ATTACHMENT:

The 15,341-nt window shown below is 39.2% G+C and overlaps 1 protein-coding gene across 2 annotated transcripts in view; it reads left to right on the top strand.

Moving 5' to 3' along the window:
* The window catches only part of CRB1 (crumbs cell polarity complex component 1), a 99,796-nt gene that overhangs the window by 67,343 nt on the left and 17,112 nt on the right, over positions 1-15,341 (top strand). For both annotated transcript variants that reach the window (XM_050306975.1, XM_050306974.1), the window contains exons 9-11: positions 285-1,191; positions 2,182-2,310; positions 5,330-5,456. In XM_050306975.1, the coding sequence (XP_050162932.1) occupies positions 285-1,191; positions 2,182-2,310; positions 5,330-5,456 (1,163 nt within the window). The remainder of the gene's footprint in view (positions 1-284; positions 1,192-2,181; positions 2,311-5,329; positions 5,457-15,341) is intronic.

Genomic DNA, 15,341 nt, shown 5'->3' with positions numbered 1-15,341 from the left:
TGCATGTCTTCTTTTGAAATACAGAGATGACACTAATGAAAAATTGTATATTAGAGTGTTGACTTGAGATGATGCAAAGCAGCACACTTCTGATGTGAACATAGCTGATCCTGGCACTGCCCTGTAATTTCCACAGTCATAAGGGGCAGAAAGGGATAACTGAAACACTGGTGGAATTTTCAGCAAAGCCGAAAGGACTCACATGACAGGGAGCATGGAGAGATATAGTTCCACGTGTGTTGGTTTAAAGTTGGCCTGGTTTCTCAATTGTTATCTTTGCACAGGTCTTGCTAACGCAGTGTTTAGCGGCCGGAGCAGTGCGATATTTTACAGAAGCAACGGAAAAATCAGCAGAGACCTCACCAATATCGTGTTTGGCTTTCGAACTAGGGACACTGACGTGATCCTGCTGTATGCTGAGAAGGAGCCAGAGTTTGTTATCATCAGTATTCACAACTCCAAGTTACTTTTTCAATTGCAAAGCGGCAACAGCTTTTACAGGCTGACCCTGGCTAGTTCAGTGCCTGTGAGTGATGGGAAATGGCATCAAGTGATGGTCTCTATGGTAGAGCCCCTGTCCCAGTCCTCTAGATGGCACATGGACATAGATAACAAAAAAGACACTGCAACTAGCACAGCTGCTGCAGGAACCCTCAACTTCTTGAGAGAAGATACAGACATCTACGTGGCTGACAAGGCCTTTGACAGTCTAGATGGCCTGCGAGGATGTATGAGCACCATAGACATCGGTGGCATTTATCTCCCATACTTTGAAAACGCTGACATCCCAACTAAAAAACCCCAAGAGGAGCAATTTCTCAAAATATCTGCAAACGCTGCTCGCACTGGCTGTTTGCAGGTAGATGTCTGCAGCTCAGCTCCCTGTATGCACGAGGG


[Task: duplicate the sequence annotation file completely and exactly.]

The 15,341-nt window shown below is 39.2% G+C and overlaps 1 protein-coding gene across 2 annotated transcripts in view; it reads left to right on the top strand.

Moving 5' to 3' along the window:
* The window catches only part of CRB1 (crumbs cell polarity complex component 1), a 99,796-nt gene that overhangs the window by 67,343 nt on the left and 17,112 nt on the right, over positions 1-15,341 (top strand). For both annotated transcript variants that reach the window (XM_050306975.1, XM_050306974.1), the window contains exons 9-11: positions 285-1,191; positions 2,182-2,310; positions 5,330-5,456. In XM_050306975.1, the coding sequence (XP_050162932.1) occupies positions 285-1,191; positions 2,182-2,310; positions 5,330-5,456 (1,163 nt within the window). The remainder of the gene's footprint in view (positions 1-284; positions 1,192-2,181; positions 2,311-5,329; positions 5,457-15,341) is intronic.

Genomic DNA, 15,341 nt, shown 5'->3' with positions numbered 1-15,341 from the left:
TGCATGTCTTCTTTTGAAATACAGAGATGACACTAATGAAAAATTGTATATTAGAGTGTTGACTTGAGATGATGCAAAGCAGCACACTTCTGATGTGAACATAGCTGATCCTGGCACTGCCCTGTAATTTCCACAGTCATAAGGGGCAGAAAGGGATAACTGAAACACTGGTGGAATTTTCAGCAAAGCCGAAAGGACTCACATGACAGGGAGCATGGAGAGATATAGTTCCACGTGTGTTGGTTTAAAGTTGGCCTGGTTTCTCAATTGTTATCTTTGCACAGGTCTTGCTAACGCAGTGTTTAGCGGCCGGAGCAGTGCGATATTTTACAGAAGCAACGGAAAAATCAGCAGAGACCTCACCAATATCGTGTTTGGCTTTCGAACTAGGGACACTGACGTGATCCTGCTGTATGCTGAGAAGGAGCCAGAGTTTGTTATCATCAGTATTCACAACTCCAAGTTACTTTTTCAATTGCAAAGCGGCAACAGCTTTTACAGGCTGACCCTGGCTAGTTCAGTGCCTGTGAGTGATGGGAAATGGCATCAAGTGATGGTCTCTATGGTAGAGCCCCTGTCCCAGTCCTCTAGATGGCACATGGACATAGATAACAAAAAAGACACTGCAACTAGCACAGCTGCTGCAGGAACCCTCAACTTCTTGAGAGAAGATACAGACATCTACGTGGCTGACAAGGCCTTTGACAGTCTAGATGGCCTGCGAGGATGTATGAGCACCATAGACATCGGTGGCATTTATCTCCCATACTTTGAAAACGCTGACATCCCAACTAAAAAACCCCAAGAGGAGCAATTTCTCAAAATATCTGCAAACGCTGCTCGCACTGGCTGTTTGCAGGTAGATGTCTGCAGCTCAGCTCCCTGTATGCACGAGGG